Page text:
By Gary Graton


Software represents a significant investment for any organization and the quest to lower that upfront cost to field a capability and make use of that investment as technology evolves, delivery mechanisms change and requirements “morph” is an ongoing effort for all organizations.

Abstraction layers, containers and wrappers, middleware, and application frameworks are some of the approaches currently being used that allow the re-use of software. The interface and boundary layers in these systems and the degree to which the design is modular, not tightly coupled and uses non proprietary components and interfaces leads to the open architecture label and impacts total cost over the lifecycle.

The decision to re-use including COTS, GOTS and “open source” versus developing new software is an important consideration in the estimation and planning process as an efficient design that meets only your requirements can have a lower cost to integrate and maintain over a module or application that does multiple and potentially unknown functions or is “tightly coupled” with other software. With an efficient approach to the use of existing code it is worth considering if the code is modified versus re-used.

A common assumption for re-use is that the software is untouched at some module, app or aggregate level and the cost savings in estimation is based on the maturity level of the product being re-used. Many times modified code is called re-use or subtle distinctions are made that allow modified to be called re-use when less than five percentage change is made to the baseline code. It is difficult to realize the expected savings for re-use when the lineage of the code is untraceable and the artifacts that go with a module or app like requirements, unit test history and defect density either were never tracked at that level or are no longer relevant at least at the test level based on modification. Going forward all software developers should be considering the partitioning of functionality and interfaces in their designs that would allow efficient re-use. Minimizing modification and the overall size of the end product will lower the cost to integrate and maintain.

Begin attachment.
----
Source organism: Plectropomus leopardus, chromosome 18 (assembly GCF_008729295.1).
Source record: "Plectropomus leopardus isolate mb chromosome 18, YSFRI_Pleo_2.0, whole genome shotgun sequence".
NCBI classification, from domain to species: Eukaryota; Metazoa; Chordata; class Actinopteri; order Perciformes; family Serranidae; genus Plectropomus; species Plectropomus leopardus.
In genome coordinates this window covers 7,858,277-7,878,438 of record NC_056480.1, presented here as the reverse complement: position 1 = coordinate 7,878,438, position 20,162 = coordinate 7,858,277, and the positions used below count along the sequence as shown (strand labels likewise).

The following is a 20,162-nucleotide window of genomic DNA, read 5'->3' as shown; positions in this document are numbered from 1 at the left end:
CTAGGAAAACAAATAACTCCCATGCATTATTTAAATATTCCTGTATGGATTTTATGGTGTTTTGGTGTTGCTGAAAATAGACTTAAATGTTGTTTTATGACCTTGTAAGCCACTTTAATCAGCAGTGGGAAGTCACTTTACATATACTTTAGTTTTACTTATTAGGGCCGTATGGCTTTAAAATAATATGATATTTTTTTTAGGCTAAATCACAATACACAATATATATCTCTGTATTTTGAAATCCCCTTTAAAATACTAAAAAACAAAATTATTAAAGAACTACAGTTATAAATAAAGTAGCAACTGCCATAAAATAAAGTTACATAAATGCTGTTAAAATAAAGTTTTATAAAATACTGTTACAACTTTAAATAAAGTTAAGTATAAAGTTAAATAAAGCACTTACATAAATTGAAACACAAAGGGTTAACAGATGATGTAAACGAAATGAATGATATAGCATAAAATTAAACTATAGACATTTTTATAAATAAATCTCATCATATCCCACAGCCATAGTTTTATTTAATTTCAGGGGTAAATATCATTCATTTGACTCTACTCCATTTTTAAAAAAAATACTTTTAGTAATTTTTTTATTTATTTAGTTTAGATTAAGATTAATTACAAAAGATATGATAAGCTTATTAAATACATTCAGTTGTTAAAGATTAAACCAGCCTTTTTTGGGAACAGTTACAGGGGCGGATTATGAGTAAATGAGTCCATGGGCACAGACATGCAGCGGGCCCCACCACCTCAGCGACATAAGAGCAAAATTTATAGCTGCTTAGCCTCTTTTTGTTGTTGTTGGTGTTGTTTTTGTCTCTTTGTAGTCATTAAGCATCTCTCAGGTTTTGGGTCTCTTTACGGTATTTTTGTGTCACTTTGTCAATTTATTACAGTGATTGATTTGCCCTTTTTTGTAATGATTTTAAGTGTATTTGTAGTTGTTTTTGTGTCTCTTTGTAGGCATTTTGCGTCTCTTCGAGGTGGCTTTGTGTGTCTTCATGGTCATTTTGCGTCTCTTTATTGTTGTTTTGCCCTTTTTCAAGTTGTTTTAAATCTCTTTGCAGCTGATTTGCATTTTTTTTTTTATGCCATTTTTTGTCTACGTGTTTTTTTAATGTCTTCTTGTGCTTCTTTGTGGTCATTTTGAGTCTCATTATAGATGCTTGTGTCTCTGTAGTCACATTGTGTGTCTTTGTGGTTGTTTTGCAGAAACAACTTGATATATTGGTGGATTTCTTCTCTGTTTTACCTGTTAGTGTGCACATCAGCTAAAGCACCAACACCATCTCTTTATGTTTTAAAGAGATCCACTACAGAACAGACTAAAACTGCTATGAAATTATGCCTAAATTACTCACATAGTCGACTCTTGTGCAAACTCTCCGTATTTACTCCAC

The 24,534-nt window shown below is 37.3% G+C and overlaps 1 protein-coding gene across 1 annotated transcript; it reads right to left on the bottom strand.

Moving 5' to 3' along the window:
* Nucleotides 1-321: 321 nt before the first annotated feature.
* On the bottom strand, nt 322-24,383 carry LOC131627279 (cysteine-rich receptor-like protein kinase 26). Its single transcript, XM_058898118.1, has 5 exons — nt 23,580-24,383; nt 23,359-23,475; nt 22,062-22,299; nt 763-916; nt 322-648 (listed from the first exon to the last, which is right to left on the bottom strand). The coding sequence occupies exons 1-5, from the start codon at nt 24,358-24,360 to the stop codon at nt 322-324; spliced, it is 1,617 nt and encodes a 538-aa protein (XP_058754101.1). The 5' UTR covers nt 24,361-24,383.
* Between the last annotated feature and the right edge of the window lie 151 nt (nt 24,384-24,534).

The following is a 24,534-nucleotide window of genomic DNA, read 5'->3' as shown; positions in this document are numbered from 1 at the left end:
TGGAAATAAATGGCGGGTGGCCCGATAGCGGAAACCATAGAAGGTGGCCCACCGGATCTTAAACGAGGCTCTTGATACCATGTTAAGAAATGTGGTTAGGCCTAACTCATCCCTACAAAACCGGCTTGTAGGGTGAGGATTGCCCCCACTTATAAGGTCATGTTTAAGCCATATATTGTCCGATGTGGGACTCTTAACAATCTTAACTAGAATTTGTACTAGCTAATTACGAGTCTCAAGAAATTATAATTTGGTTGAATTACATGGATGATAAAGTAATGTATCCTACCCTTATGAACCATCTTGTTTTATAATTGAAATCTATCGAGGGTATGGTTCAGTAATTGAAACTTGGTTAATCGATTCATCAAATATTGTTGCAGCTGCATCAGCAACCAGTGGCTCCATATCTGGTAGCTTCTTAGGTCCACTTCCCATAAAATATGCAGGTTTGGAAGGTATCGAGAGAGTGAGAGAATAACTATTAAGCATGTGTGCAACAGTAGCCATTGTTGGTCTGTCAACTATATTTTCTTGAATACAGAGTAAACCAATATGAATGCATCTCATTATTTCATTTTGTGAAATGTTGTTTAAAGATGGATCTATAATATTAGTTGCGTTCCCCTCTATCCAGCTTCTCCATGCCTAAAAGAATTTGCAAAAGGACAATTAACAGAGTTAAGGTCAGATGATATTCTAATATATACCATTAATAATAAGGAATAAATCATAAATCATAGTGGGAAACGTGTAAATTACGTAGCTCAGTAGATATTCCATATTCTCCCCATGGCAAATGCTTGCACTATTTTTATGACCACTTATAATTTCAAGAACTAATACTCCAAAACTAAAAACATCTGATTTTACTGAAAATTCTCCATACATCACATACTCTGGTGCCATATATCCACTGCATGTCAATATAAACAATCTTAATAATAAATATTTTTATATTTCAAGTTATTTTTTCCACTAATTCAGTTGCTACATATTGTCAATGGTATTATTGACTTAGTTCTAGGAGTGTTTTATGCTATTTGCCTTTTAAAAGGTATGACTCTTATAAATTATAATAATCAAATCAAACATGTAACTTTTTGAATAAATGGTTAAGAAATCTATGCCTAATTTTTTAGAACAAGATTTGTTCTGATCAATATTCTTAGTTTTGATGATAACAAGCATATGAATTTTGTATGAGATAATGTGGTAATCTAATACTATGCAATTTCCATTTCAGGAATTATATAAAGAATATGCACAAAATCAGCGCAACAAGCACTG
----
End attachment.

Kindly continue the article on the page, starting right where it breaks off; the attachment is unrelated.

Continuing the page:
Defect density is not universally tracked and the necessary reliability of the end product is driven by the application. Safety, security, and reliability are all end product application requirements that should be addressed early in the development process. Reliability and functionality to protect against errors and failures is a driver for software cost based on more stringent requirements, different or potentially modified development processes, and increased test requirements. It is worth considering the inherited properties of the end product based on re-use and the introduction of schemes that can provide isolation and minimize risks. These system level design considerations are difficult to make after the design is complete and they need to be made early in development at the architecture level.

No matter what software development process you follow, waterfall, agile, etc., it is important to understand the requirements and interfaces associated with the modules, applications or aggregate software you are developing and integrating. When decisions of make-or-buy and re-use including are made, those interface and requirements are fixed and cost will be a factor if changes are necessary.

The prospects for better-faster-cheaper products as we evolve to new delivery environments and mechanisms is exciting, but on our journey to develop “open” architectures that will allow us to re-use the investments from many programs we cannot lose sight of the actual product we are reusing as it is this product at the lowest level that will be the source of savings or inherited lifecycle costs.

Gary Graton

SW Engineering Manager

NAVAIR SW Engineering Division

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